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US calls in airstrikes to defend Afghan allies amid withdrawal

U.S. Chairman of Joint Chiefs of Staff Gen. Mark Milley. (Alex Wong/Getty Images/TNS)

U.S. military aircraft have been hitting ground targets in Afghanistan in an effort to protect allies, according to U.S. Central Command, as the Taliban makes rapid advances in the void left by withdrawing U.S. and North Atlantic Treaty Organization troops.

“U.S. forces have conducted several airstrikes in defense of our Afghan partners in recent days,” U.S. Air Force Maj. Nicole Ferrara, a U.S. Central Command spokesperson, said by email.

She declined to provide specifics on the aircraft involved. President Joe Biden ordered B-52 bombers and AC-130 Spectre gunships to strike enemy fighters advancing toward Kandahar and other cities, the Daily Mail reported earlier on Saturday. A National Security Council spokesman referred questions to the Defense Department.

The U.S. Embassy in Kabul on Saturday urged U.S. citizens to leave Afghanistan immediately “using available commercial flight options,” according to a statement on its website that cited “the security conditions and reduced staffing.”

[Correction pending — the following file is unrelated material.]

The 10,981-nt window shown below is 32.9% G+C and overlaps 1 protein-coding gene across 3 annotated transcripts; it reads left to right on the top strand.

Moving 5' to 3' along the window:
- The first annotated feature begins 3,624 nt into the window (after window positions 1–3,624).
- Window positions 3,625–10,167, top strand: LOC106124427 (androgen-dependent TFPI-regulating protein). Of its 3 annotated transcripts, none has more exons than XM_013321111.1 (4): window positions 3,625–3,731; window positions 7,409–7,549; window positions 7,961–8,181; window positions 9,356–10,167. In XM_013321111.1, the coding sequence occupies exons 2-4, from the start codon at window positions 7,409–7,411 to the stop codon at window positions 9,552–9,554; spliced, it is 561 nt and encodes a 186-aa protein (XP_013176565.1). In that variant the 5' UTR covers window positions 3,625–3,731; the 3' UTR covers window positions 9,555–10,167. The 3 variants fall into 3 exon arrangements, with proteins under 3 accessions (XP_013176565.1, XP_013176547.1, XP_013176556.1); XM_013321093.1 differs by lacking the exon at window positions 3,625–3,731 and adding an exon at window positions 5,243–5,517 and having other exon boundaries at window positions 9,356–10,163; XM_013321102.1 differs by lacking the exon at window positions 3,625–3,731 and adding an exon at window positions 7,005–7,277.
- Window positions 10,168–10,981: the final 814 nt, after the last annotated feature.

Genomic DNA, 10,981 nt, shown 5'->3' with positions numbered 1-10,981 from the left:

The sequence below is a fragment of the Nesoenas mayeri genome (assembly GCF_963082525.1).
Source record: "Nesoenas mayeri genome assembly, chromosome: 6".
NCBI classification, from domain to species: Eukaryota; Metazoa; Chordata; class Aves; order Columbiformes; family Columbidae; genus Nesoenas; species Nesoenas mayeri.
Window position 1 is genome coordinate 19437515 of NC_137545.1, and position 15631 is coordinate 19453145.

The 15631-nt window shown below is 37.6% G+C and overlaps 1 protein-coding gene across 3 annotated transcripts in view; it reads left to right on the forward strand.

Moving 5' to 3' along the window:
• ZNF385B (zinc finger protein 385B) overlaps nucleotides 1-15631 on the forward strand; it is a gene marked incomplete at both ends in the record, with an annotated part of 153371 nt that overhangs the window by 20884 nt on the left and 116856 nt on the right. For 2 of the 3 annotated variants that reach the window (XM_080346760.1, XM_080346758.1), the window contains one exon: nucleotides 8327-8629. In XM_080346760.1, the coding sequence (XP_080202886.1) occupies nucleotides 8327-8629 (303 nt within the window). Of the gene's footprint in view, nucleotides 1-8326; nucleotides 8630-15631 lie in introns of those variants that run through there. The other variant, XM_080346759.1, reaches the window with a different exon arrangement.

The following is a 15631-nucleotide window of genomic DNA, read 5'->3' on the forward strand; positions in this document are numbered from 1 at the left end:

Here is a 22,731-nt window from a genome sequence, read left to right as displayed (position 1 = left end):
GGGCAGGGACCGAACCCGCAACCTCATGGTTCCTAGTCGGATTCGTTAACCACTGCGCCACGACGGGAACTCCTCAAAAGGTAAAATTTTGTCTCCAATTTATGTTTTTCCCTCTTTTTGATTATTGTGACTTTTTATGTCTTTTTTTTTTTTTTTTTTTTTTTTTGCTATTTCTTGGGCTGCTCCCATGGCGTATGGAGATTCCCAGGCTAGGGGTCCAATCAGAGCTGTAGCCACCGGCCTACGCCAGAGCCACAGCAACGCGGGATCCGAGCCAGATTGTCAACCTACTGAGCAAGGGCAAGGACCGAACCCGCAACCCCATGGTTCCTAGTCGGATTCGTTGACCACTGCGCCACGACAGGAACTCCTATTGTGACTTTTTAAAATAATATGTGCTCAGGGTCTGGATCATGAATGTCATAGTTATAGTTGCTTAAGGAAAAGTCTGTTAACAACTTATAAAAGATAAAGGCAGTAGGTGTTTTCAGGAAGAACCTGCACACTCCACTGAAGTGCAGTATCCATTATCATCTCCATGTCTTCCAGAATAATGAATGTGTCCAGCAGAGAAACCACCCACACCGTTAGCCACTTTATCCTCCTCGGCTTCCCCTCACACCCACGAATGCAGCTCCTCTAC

The last U.S. ground forces are scheduled to leave Afghanistan by Aug. 31. The Taliban has also been busy gaining territory and taking over customs posts at Afghan border crossings, seizing much of the government’s revenue.

The group has steadily expanded its Afghan territory in recent months — controlling half of the country’s 419 districts — and the militants are putting pressure on the provincial capitals, General Mark Milley, chairman of the Joint Chiefs of Staff, said on July 22. Afghan security forces are consolidating around the cities as Taliban fighters attempt to isolate those population centers, he said.


© 2021 Bloomberg L.P
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